Life
    Culture

    There’s no such thing as a ‘right-wing’ comedian

    9 September 2020

    Tim Davie, new Director General of the BBC, announced last week his intention to decontaminate the schedule of “woke” political comedy. The commentariat, and its attendant groundlings, at once began to froth and heckle with tiresome, reheated observations about the correlation between comic genius and political persuasion, and the impossibility of finding any “right wing” talent to balance things out.

    Typical was the sentiment expressed here by chronically disappointed Prophet of Brexit Doom, Ian Dunt:

    “Comedians are generally left wing. Some kind of personality type/professional instinct thing. The only way you’re going to ‘balance’ that is by hiring a bunch of shit comedians to make shit right wing comedy.”

    This, I can assure him, is nonsense. In fact, when it comes to “professional instinct”, comedy is a fundamentally right wing exercise. It seeks no state support and rebuts any attempt at collectivisation. It has no five year plan. It exists to say the unsayable, to demand license –  license normally withheld by guardians, and indeed the Guardian. And the stage is the least egalitarian place imaginable. Hierarchies emerge under the spotlights before the end of the first pint and no comedian seeks to eradicate them. It’s about as left wing as a game of Russian roulette played in a Brothel.

    The truth is that the vast majority of comedians are apolitical, borderline-sociopathic narcissists. Virtually all comedians start out as amoral chancers, sniffing around for a niche. Like Ian’s near namesake, Arthur Dent, they play the percentages and look for a gap in the market. They discover early on that, contrary to popular myth, people to do not like having their beliefs and values “challenged”, let alone ridiculed, in comedy clubs. Or indeed, at cricket lunches. People laugh much more freely when their deepest suspicions and prejudices are confirmed.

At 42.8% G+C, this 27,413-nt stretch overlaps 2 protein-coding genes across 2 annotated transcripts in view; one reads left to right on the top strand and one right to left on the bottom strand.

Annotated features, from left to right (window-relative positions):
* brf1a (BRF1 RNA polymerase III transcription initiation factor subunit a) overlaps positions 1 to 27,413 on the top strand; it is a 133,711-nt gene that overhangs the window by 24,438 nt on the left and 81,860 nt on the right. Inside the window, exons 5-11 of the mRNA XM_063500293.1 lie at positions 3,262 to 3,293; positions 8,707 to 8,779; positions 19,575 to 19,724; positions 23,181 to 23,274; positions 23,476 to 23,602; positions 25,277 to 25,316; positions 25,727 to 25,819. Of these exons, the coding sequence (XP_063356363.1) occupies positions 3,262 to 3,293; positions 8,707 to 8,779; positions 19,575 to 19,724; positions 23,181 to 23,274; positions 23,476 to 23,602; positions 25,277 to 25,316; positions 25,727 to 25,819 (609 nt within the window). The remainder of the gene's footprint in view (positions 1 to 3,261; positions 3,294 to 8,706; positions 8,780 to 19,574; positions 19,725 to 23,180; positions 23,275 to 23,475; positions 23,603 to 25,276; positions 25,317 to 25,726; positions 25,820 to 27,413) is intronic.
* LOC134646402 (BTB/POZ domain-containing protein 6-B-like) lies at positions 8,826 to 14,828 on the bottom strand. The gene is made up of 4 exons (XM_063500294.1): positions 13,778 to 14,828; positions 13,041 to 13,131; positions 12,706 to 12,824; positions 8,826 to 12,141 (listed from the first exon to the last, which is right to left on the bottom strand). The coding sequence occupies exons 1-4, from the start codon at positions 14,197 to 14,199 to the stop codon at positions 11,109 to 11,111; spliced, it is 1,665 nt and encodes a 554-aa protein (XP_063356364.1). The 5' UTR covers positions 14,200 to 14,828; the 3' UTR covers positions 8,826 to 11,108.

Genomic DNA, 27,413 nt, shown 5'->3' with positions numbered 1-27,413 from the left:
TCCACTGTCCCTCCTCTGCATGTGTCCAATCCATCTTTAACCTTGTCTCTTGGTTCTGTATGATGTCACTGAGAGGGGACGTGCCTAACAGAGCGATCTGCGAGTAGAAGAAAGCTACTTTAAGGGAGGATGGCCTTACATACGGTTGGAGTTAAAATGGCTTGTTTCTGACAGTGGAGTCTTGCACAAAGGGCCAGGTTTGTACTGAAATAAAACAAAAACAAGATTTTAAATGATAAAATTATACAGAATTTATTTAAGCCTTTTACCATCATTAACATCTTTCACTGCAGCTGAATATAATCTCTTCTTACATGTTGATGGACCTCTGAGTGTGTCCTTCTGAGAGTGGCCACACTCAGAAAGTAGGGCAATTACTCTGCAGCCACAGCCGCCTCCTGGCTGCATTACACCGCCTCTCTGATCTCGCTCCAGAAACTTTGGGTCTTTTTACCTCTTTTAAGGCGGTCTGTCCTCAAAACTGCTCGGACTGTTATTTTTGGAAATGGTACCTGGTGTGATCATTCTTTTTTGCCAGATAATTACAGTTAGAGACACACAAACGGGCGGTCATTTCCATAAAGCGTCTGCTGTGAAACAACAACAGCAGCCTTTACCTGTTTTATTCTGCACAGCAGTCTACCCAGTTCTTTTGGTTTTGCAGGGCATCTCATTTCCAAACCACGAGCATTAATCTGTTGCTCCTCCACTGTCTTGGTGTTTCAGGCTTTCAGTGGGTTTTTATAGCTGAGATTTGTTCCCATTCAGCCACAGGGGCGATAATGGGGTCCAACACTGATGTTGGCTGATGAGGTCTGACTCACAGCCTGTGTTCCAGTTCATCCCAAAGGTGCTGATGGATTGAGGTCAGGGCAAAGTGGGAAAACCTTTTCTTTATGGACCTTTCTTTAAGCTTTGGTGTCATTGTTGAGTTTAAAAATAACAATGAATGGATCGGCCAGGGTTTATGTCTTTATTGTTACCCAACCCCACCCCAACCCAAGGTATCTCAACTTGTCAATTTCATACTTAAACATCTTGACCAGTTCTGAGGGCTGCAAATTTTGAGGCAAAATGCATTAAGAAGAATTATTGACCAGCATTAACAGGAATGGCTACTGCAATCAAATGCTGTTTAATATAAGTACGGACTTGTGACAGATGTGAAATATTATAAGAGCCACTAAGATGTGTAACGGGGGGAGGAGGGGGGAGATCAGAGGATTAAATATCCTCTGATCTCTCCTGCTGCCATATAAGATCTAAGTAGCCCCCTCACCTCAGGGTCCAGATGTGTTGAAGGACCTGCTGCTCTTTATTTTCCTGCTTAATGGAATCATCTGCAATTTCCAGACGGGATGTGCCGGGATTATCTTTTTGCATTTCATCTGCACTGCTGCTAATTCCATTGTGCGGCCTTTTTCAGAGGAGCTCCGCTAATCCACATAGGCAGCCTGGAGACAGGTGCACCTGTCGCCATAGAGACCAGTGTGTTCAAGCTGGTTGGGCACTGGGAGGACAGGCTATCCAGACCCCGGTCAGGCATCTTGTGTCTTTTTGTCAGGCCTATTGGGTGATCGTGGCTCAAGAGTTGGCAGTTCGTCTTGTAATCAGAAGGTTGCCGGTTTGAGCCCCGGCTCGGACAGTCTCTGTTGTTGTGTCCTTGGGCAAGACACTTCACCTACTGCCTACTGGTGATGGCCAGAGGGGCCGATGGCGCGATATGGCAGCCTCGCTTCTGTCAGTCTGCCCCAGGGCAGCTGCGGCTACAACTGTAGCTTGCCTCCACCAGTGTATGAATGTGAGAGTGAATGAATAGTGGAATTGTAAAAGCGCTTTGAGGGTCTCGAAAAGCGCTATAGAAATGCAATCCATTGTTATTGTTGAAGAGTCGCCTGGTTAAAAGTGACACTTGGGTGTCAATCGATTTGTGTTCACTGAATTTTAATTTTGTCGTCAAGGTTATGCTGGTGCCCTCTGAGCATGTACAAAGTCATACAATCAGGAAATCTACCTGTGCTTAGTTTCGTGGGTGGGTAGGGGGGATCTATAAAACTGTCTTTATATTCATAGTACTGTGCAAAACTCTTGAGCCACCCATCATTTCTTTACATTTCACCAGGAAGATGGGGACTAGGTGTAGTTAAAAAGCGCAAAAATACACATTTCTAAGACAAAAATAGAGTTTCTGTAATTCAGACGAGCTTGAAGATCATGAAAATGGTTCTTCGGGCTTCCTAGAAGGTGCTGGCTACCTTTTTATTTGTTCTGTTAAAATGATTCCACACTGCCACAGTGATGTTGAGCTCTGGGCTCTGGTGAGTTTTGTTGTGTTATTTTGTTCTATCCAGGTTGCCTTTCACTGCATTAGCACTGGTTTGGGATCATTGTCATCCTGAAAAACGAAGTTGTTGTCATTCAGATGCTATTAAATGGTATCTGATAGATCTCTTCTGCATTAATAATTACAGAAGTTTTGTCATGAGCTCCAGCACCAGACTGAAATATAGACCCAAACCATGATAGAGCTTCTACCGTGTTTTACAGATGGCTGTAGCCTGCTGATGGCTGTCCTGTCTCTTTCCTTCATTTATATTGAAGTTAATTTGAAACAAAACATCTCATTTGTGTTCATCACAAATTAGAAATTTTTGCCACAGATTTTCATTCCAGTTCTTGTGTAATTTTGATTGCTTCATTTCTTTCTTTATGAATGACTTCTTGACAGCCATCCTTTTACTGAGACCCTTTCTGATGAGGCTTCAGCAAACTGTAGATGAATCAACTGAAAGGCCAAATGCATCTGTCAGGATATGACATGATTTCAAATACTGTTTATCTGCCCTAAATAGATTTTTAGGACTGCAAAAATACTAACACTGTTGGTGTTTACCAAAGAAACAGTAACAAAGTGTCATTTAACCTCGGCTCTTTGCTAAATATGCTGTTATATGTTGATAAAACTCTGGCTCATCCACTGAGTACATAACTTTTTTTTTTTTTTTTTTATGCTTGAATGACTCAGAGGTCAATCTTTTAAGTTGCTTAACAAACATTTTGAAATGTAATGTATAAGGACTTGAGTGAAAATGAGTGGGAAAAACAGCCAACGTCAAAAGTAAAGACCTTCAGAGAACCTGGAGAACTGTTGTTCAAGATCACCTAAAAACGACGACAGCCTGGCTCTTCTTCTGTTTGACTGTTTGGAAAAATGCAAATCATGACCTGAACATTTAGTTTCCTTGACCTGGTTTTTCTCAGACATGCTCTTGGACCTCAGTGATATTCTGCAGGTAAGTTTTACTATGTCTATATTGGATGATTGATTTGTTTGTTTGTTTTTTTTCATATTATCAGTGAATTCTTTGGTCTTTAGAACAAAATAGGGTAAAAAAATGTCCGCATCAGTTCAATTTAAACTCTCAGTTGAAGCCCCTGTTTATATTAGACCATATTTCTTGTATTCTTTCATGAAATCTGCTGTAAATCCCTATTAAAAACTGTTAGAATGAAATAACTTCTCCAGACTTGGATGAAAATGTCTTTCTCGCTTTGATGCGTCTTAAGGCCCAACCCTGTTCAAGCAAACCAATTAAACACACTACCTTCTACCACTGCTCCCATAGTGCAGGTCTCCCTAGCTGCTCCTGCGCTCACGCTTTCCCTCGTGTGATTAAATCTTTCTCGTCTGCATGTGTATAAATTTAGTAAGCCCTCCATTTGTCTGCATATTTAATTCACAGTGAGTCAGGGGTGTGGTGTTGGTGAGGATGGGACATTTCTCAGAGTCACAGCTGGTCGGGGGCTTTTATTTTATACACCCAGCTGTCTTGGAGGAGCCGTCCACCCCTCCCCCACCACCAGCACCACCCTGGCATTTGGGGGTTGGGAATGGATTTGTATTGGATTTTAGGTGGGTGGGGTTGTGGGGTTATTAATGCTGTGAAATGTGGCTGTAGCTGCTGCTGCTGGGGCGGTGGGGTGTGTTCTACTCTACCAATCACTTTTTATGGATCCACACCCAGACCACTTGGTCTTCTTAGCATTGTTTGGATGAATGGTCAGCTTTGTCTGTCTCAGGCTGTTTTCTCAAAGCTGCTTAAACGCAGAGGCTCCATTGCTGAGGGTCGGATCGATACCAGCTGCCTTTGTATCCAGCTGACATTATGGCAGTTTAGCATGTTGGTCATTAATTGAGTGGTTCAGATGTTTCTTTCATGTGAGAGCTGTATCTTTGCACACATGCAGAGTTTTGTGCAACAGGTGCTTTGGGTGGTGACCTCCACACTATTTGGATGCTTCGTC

Comedy clubs of course attract a range of views and affiliations in the audience. But a big part of the compere’s job is to herd them into a single battalion capable of consensus – a laughing unit that can be then taken down whatever comic avenues the acts have in mind for them. Everyone will have a much more ecstatic and cathartic evening if they are filled with esprit de corps as early as possible.

    We have, of course, had the debate about who is and who isn’t allowed to be funny before. Most infamously it was women. Every year at the Edinburgh festival, from about 1990 to 2005, some hapless broadsheet correspondent would be sent North to find out if women could actually be funny. Thoughtful men of letters, of the calibre of Christopher Hitchens, came to the comfortable conclusion that they simply weren’t, probably because they didn’t need to be. In terms that would be unsettlingly familiar to Ian Dunt, they effectively concluded that:

    “Comedians are generally male. Some kind of evolutionary-psych thing. The only way you are going to balance that is by hiring a bunch of sh*t female comedians to make sh*t comedy about periods.”

    This of course turned out to be nonsense. Mercifully in 2020, sharp-witted female comics abound – acts that draw audiences not on the basis of their gender but their ability to tap into the public mood.

    So it is with “right wing comedians”. Audiences don’t look to comics for political insight; we’re not aiming to place ourselves in any particular ideological camp. We rinse hypocrisy and inconsistency for laughs, which are universal. And more usually, we go after funny accents and hairstyles and unfortunate mannerisms. And, by and large, we sniff the wind.

    The main danger of the present Left Wing hegemony, the triumphalism, the imbalance, is not bias per se, or even audience fatigue, it is that it does not provide enough of a sharpening stone for comics. There’s nothing subversive about today’s TV comedy; by and large, audiences know exactly what they’re going to get. Nothing whets the blade like a decent opponent. Every Gladstone needs his Disraeli.  If you can get away with just punching audiences in the face, there is very little incentive to master advance sword play.

    This is what many, from the centre to the Right but also on the Left, feel has happened to satire of late. And it is remarkable how many Left Wing commentators seem to be genuinely oblivious to the weariness half the fee-paying country are feeling about this state of affairs.

    As to whether Davie will succeed in his objectives, who can say? But if they are looking for a dyed-in-the-wool fascist to take over the hosting of flagship panel game or two – well, Mr Davie has my number. So to speak.